When one thinks of Rome, the movie “Roman Holiday” may come to mind. Or maybe it is Ben Hur or just images of the Colosseum. Whatever image pops up, it is only one dimension of Rome. As it has been years since we last visited Rome (in 2007 to be exact), we decided to make it our first stop on our 2018 April – June European adventure.
First and foremost, Rome is about history. You can’t dig a hole without the possibility of finding some remnant of the past. We re-acquainted ourselves with historic Rome via a FreeTourRome tour as well as visiting inside many historic sites.
Piazza Venezia is in the tourist-packed center of the city, sandwiched between the ancient and Renaissance sections. It houses a 600 year-old Palazzo Venezia, which was built as a residence for cardinals, later the palace of Pope Pius IV, and, during WWII, the headquarters of Mussolini. It currently houses a museum and a lovely basilica.
Across the Piazza, built into the side of Capitoline Hill, looms the huge, awe-inspiring, marble-clad, Victor Emmanuel monument (which commemorates the first king of modern Italy), which houses a War Memorial, Tomb of the Unknown Soldier, rotating art collections (currently “diploma paintings of graduates of the Russian School), a museum, and plazas that provide lovely views of the city.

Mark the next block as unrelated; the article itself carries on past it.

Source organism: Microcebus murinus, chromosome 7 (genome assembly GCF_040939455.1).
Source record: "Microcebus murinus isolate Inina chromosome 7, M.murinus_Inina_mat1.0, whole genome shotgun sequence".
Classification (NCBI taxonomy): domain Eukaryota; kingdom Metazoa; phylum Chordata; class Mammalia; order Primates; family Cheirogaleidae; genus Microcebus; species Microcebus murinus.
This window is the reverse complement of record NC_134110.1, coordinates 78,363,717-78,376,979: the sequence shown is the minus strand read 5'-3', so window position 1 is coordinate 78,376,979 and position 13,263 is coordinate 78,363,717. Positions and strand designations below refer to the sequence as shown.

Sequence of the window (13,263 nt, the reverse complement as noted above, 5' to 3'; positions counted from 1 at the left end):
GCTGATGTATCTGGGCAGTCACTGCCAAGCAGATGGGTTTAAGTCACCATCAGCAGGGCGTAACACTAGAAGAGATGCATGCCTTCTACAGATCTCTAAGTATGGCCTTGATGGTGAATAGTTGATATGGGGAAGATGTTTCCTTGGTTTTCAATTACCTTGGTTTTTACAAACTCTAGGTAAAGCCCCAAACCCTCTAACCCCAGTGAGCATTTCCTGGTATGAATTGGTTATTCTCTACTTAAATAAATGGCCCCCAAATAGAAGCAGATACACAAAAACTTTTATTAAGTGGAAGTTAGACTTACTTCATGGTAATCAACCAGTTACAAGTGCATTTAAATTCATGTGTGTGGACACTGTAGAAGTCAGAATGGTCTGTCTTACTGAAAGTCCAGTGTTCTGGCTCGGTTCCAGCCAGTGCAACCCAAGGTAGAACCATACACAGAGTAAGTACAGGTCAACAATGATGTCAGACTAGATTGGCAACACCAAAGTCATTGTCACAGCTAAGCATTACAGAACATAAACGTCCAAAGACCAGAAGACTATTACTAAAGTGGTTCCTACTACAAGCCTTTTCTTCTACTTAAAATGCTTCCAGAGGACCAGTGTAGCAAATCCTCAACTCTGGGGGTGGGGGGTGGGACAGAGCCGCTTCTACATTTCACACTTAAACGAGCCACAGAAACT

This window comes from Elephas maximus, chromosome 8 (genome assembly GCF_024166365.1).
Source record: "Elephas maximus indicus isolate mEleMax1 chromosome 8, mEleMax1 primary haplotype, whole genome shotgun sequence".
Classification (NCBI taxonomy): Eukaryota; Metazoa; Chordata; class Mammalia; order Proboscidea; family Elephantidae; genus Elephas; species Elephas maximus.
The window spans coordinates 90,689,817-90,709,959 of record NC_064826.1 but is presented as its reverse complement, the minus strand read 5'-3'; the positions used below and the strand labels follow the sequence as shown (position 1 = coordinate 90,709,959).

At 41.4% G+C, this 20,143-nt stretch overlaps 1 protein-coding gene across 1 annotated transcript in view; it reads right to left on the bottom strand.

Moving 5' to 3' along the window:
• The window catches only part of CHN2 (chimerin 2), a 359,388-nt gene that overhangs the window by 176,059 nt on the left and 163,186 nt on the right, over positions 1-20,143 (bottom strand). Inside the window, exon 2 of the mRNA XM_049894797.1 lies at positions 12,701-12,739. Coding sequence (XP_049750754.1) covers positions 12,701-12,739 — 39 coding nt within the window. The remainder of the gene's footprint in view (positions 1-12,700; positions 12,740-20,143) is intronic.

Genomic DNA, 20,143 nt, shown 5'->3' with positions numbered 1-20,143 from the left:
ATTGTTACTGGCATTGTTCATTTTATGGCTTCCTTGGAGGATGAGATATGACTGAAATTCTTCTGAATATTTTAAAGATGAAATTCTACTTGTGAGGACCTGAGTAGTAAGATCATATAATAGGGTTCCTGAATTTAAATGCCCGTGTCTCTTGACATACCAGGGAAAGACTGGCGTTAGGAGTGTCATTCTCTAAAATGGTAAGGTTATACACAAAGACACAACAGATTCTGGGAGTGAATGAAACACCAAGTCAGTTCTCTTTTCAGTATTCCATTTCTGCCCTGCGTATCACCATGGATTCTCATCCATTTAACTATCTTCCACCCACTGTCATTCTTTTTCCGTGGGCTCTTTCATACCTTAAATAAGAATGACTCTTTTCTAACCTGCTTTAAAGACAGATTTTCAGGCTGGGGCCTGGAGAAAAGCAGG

The base of the hill contains the excavated remains of Commune of Rome, a multi-storied residential complex the first few concrete and brick stories of which were buried by a series of Tiber River floods and the upper wooden stories burned in Emperor Nero’s Great Fire of 64 AD. Directly across the street, another ancient excavation: this of the 2,000 year-old Theater of Marcellus, a massive, open-air theater that was thought to have served as a model for the Coliseum, and the upper floors of which are still used for concerts.